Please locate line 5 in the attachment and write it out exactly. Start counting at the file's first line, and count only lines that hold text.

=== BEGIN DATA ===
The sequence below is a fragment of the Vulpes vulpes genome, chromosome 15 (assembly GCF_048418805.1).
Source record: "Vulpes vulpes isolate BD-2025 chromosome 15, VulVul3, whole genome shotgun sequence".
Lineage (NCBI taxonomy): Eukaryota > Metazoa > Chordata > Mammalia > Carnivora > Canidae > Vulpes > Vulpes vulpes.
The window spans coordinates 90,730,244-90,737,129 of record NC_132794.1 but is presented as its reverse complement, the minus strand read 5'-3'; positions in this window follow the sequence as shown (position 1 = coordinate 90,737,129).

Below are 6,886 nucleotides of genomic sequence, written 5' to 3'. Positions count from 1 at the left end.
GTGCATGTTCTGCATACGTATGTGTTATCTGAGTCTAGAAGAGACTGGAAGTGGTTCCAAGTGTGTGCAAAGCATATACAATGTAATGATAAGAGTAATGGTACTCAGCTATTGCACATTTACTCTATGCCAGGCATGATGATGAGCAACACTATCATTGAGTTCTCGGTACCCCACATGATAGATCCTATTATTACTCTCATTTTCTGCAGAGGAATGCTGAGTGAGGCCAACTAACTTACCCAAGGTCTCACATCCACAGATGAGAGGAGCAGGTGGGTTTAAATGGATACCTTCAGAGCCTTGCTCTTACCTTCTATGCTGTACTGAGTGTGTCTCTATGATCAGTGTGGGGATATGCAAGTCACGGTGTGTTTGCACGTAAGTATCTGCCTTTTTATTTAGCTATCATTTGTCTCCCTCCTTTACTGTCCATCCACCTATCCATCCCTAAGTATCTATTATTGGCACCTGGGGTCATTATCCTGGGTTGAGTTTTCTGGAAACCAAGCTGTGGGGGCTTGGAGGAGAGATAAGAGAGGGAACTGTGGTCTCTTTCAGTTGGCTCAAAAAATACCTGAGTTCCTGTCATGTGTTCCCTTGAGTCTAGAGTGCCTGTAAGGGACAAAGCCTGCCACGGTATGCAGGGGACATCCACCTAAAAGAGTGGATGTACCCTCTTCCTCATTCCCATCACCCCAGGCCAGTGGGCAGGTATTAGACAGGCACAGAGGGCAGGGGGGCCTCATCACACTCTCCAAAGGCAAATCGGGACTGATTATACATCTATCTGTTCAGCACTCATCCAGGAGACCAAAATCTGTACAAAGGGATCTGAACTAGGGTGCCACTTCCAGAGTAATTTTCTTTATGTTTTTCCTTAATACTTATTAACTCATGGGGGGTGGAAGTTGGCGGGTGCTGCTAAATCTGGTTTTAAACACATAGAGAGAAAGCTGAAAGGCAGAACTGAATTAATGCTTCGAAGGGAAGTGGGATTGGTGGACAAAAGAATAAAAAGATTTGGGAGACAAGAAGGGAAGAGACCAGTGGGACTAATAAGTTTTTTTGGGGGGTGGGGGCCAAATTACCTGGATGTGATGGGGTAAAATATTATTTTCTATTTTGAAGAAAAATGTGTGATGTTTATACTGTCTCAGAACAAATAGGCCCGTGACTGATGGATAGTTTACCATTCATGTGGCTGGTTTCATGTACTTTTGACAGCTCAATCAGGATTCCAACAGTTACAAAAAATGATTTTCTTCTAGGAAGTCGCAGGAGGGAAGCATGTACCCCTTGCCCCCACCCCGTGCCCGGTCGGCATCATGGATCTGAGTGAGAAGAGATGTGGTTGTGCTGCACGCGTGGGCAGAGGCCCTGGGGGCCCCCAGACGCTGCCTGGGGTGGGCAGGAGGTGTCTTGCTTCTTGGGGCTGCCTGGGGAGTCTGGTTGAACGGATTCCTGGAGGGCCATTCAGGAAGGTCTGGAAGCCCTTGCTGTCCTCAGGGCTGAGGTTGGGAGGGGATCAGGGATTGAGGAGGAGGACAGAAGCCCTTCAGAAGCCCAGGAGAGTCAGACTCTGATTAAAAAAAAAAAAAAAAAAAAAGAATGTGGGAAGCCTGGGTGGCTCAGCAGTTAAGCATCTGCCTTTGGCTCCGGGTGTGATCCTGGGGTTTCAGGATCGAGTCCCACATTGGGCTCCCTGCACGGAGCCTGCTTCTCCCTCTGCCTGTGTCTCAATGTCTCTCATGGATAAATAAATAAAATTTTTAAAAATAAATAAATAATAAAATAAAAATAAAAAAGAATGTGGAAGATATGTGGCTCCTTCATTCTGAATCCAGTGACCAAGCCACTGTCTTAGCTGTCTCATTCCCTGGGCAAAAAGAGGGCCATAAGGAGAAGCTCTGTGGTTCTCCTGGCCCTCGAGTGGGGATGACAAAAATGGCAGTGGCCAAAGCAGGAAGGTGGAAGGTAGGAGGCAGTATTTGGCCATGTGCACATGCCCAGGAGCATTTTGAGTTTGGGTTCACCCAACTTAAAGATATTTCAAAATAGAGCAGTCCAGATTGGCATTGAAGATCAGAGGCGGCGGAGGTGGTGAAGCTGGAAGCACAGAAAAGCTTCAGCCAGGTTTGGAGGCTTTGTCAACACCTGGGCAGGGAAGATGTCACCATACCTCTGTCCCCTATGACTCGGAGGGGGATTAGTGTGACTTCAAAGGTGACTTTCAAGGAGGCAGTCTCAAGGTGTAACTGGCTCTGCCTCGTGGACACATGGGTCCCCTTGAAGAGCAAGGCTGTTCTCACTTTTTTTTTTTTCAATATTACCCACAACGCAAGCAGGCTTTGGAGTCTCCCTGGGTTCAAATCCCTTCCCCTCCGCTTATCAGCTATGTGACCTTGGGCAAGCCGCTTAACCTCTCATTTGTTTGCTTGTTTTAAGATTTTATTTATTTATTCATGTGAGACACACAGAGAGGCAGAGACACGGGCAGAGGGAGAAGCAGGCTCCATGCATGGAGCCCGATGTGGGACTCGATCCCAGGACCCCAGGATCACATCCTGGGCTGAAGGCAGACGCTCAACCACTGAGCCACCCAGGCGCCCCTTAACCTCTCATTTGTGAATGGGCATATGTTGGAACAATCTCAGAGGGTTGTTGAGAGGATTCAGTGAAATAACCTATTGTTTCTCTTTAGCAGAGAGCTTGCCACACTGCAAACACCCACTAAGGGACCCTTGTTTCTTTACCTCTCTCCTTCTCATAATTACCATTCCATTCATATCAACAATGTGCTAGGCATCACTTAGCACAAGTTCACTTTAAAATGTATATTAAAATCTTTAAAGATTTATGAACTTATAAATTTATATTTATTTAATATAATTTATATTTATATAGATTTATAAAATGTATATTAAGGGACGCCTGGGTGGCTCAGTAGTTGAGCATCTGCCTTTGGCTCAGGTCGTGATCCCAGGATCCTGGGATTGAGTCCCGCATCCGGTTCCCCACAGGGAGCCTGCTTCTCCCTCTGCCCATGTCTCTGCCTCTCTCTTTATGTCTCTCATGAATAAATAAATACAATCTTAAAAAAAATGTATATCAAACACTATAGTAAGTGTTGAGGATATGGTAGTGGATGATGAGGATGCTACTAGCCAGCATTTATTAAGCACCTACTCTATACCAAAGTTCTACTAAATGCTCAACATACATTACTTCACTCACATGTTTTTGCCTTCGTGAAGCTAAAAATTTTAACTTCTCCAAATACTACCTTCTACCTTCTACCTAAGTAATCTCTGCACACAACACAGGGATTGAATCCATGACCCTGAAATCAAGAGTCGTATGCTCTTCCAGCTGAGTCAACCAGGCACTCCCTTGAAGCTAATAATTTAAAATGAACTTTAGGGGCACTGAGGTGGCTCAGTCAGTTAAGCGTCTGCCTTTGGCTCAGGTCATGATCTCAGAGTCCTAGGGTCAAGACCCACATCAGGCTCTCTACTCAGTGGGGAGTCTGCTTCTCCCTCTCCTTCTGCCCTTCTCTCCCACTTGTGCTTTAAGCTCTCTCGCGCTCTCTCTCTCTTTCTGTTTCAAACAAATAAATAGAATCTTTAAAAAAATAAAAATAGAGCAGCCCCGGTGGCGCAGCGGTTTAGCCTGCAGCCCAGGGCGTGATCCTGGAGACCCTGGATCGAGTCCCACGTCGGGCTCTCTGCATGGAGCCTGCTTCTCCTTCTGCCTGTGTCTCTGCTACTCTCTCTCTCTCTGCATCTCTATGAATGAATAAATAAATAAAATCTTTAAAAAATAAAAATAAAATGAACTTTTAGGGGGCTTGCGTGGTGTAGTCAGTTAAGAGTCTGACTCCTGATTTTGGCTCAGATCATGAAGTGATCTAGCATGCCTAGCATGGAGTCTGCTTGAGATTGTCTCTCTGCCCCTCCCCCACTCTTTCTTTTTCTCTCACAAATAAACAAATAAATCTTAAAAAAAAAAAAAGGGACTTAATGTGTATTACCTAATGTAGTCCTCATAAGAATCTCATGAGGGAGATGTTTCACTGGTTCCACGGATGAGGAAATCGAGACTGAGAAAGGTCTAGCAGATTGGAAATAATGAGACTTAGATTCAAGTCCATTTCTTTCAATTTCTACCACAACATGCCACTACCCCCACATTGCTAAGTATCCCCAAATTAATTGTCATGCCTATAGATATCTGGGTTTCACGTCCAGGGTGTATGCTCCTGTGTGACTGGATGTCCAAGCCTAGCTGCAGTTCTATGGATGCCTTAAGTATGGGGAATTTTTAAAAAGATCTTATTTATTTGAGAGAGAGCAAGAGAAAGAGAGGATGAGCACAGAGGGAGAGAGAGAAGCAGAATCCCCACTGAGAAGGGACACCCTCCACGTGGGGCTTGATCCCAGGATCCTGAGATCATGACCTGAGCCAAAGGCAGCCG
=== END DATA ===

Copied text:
Below are 6,886 nucleotides of genomic sequence, written 5' to 3'. Positions count from 1 at the left end.